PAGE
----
The Pen Is Mightier Than These Legal Swords

Despite their best efforts to keep such discussions under wraps (or just suppress them altogether), a confusing web of stories have emerged this week regarding what is arguably the Azerbaijani government’s worst human rights violation: the restriction of the foreign and domestic press.

As I’ve previously discussed, Reporters Without Borders recently ranked Azerbaijan as the 160th least free country (or 20th most restrictive, depending on how you look at it) in their World Press Freedom Index. (For perspective, Burma, Russia, Singapore, and the Central African Republic were more highly ranked.) The Azeri government is notorious for silencing dissent by passing laws that ban certain kinds of speech, or detaining journalists for months if they are thought to be writing pieces that might undermine the government.

Of course, this “criticism of government” (read: repression) extends to discussion on sensitive topics to the Azeri government, such as Nagorno-Karabakh. On April 10th, the Ministry of Foreign Affairs announced new policies for foreign “mass media representatives” that had, in fact, been approved and gone into effect a week prior. The Ministry’s new policy dictates the following:

“The Foreign Ministry will revoke the accreditation of foreign mass media representatives in case they violate the rules of accreditation, work against the territorial integrity, independence and sovereignty of the Republic of Azerbaijan, visit Azerbaijani territories occupied by the Republic of Armenia, without the consent of the Ministry of Foreign Affairs, or disseminate distorted or false information or this information is approved by the court decision.”

Hmm. What types of reporting could possibly fall under this law?

It certainly has nothing to do with another story from the 10th, in which Baku declared New York Times reporter Seth Kugel an official persona non grata for his “distortion of the real situation in the occupied territories of Azerbaijan” and “showing a clear disrespect to the readers of the newspaper.” Earlier this week Kugel, a writer for the NYT’s “Frugal Traveler” column, published an article about his trip to Nagorno-Karabakh from February.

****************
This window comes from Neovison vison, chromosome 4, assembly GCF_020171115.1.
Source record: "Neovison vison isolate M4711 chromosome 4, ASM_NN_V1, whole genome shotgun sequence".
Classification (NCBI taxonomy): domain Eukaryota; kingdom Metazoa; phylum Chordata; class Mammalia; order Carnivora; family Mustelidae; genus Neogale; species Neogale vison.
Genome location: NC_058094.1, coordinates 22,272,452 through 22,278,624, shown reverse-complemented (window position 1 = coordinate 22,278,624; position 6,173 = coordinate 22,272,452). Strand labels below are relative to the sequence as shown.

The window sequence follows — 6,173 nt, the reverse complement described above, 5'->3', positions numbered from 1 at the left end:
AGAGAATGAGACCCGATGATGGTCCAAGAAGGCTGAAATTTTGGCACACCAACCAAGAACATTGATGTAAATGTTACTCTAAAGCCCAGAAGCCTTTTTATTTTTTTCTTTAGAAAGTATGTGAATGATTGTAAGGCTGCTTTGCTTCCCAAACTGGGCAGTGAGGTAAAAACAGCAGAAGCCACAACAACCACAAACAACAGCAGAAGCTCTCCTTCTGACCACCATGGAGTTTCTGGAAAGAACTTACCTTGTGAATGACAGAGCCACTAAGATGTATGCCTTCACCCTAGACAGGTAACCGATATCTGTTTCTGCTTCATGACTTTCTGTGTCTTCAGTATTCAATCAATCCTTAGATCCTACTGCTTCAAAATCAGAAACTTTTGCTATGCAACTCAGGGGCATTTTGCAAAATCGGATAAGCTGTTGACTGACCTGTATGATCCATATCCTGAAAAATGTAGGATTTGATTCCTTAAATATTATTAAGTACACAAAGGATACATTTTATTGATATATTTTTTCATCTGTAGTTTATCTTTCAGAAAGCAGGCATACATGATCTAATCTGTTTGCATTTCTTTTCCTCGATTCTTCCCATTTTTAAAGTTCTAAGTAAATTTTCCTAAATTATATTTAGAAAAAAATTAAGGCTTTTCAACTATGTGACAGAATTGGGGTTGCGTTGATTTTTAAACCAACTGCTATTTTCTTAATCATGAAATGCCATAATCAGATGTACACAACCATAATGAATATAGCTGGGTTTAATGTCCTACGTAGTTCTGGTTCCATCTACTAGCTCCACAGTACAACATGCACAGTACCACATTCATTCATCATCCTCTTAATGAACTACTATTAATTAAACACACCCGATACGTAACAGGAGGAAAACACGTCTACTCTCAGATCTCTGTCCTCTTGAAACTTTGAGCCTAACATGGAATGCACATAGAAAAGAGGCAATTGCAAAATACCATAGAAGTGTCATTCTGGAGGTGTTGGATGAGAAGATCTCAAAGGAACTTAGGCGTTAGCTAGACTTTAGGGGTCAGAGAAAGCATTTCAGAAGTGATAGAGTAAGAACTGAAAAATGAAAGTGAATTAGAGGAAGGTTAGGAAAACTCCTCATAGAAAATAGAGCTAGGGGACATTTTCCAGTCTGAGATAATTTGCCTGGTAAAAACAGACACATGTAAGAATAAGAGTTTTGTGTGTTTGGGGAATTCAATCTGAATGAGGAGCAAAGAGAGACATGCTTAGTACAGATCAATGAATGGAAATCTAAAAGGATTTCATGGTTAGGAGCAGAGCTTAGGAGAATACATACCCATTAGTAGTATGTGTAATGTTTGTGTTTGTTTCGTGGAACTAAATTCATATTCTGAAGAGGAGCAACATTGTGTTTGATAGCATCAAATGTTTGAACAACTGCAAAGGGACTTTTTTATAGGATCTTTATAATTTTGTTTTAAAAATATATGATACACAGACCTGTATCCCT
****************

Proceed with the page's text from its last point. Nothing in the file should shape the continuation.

The spokesman for the foreign ministry, Hikmet Hajiyev, expressed his disappointment at Kugel’s “failure to mention that such transnational crimes as human trafficking, production and sale of drugs, illicit arms trafficking, training of terrorists are organized in these territories,” and his enmity towards the New York Times for publishing a “biased” article that paints Nagorno-Karabakh as a pleasant “tourist trap.” Because Kugel visited Nagorno-Karabakh without explicit approval from Baku (yet another Azeri law), he is now blacklisted (which may or may not actually mean anything). While I’ll let you be the judge of whether Kugel’s piece is “offensive,” it’s worth noting that Hajiyev is overall correct – but he should probably save his displeasure for something more threatening.

All of this follows another article where Baku did, in fact, permit a foreign reporter – BBC journalist Rayhan Demytrie – to visit Nagorno-Karabakh and report on the “struggles and hopes” of the people living there. Yerevan, which has similar rules for reporters, did not approve the request. Hajiyev released a statement, this time praising Demytrie and the BBC’s professionalism, although he did note that “some points in the prepared video reportage are controversial.” Her video report on the “frozen” conflict in Nagorno-Karabakh can be found here.



Ah, Yes – THAT Great Patriotic War